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Queue processors and job schedulers

Pega Platform™ supports various options for background processing. You can use queue processors, job schedulers, standard and advanced agents, Service-Level Agreements (SLAs), wait shapes, and listeners to design background processing in your application.

Note: Use job scheduler and queue processor Rules instead of agents for better scalability, ease of use, and faster background processing.

Queue Processor

A queue processor Rule is an internal background process that you configure for queue management and asynchronous message processing. Apply standard queue processor Rules for straightforward queue management or low-throughput scenarios. For higher-scaling throughput and customized or delayed processing of messages, apply dedicated queue processor Rules.

Pega Platform provides numerous default standard queue processors. The system triggers pzstandardprocessor internally to queue the messages when you select standard in the Queue-For-Processing method or Run in Background Shape. This queue processor is an immediate type, and you cannot delay the processing. 

By using a queue processor Rule, you can set up specific operations that occur in the background. Pega Platform provides built-in features for handling errors, queuing, and dequeuing and can conditionally commit when using a queue processor. All queue processors are Rule-resolved against the context specified in the system runtime context.

When setting up the Queue-For-Processing method in an activity or the Run in Background shape in a Stage, you can specify an alternate Access Group. The activity that the queue processor runs can also change the Access Group. An example is the pzinitiatetestsuiterun activity that the pzinitiatetestsuiterun queue processor runs.

If you define a delayed queue processor, define the date and time when the system calls through the Queue-For-Processing method or using the Run in Background smart shape.

Queue processing requires a Kafka server to run. A queue processor rule requires at least one stream node to run. Without a stream node, messages cannot be queued to or retrieved from the Kafka server. A Pega node works as a stream node when you start it with a stream node type. A universal node type also works as a stream node type. If you do not define a stream node in a cluster, the items are queued to the database, and then these items are processed when a stream node is available.

Queues are multi-threaded and shared across all nodes. Each queue processor can process messages across six partitions (Kafka partitions). Using multiple queue processors on separate nodes to process the items in a queue can also improve throughput.

For example, if you want to send a Notification, you can use the @baseclass.pxNotify activity which uses the pyprocessnotification queue processor, as shown in the following figure. If the stream node is available the system queues the message to a Kafka topic. If the stream node is not available the system stores the message in the database. A job scheduler runs periodically to check whether the stream node is running. If the stream node is found to be running, the job scheduler queues all such delayed messages to the Kafka Topic. The Data Flow work object that corresponds to the queue processor selects the message from a partition in the Kafka topic and then pushes it to the queue processor activity to process the message, which sends a Notification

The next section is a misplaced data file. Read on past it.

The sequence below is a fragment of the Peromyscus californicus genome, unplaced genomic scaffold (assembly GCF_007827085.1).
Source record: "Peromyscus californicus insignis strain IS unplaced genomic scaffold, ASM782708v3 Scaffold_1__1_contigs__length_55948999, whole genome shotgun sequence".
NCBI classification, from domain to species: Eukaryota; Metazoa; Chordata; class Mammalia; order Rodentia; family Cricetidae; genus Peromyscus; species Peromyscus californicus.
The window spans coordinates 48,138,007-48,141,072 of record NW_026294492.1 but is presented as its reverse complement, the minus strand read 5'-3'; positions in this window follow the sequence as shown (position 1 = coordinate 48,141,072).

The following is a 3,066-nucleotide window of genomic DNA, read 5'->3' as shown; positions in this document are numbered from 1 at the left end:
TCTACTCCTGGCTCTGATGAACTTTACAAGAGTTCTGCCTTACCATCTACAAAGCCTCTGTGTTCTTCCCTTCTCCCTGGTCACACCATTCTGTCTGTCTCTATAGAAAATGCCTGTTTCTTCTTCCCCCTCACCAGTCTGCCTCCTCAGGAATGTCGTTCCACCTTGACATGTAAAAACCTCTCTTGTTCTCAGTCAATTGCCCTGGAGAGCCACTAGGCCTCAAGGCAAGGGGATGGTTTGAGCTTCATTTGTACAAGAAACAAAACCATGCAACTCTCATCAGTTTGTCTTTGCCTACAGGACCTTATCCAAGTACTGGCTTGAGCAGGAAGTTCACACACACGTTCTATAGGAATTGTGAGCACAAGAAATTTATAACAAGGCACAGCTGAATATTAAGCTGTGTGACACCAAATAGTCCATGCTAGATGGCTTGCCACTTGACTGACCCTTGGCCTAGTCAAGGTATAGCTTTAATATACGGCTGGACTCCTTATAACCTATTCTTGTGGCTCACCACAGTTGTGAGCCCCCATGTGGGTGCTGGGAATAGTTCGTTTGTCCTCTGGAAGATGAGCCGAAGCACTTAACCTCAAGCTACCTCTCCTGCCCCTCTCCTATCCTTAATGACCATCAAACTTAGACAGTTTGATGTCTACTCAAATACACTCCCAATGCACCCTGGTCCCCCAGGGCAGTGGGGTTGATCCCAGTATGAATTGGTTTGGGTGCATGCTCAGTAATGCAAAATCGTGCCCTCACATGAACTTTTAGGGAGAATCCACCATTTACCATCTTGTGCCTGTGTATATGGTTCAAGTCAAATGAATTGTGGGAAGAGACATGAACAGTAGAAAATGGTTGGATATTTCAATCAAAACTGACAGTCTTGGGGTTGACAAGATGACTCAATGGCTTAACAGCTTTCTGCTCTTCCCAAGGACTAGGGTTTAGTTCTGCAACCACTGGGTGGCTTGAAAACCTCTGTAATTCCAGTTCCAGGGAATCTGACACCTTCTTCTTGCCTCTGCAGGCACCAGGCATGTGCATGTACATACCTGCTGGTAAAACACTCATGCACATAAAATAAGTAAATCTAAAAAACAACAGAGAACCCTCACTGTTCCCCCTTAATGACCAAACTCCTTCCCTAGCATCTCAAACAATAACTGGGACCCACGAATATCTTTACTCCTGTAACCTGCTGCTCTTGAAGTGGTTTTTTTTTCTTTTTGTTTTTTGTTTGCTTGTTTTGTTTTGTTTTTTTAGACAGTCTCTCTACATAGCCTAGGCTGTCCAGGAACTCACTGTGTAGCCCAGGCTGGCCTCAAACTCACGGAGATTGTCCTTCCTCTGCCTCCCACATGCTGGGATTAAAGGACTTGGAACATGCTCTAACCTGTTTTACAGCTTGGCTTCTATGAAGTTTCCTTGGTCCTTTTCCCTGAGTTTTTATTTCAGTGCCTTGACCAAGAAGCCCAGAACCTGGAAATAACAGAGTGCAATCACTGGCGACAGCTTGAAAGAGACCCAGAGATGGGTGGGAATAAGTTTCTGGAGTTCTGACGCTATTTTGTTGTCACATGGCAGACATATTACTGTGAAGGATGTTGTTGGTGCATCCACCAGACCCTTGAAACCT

Diagram of a process notification flow.

Performance has two dimensions: time to process a message and total message throughput. You can improve performance by using the following actions:

  • Optimize the activity to reduce the time to process a message. The time to process a message depends on the amount of work that the processing activity performs.
  • Enhance total message throughput:  
    • Scale out by increasing the number of processing nodes. This setting applies only to on-premises Users. For Pega Cloud® Services, you require a larger sandbox.  
    • Scale up by increasing the number of threads for each node.

When you run a queue processor, the system creates a topic that corresponds to that queue processor in the Kafka server. Based on the number of partitions mentioned in the file, the system creates the same number of folders in the tomcat\Kafka-data folder.

At least one stream node is necessary for the system to queue messages to the Kafka Server. If you do not define a stream node in a cluster, the system queues items to the database and then processes these items when a stream node is available. 

The queue processor Rule automatically generates a stream Data Set and a corresponding Data Flow. The stream Data Set sends to and receives items from the Stream Service. The Data Flow manages the subscription of items to ensure item processing. You can view Data Flows that correspond with the queue processors in the system on the Queue processors landing page in Admin Studio.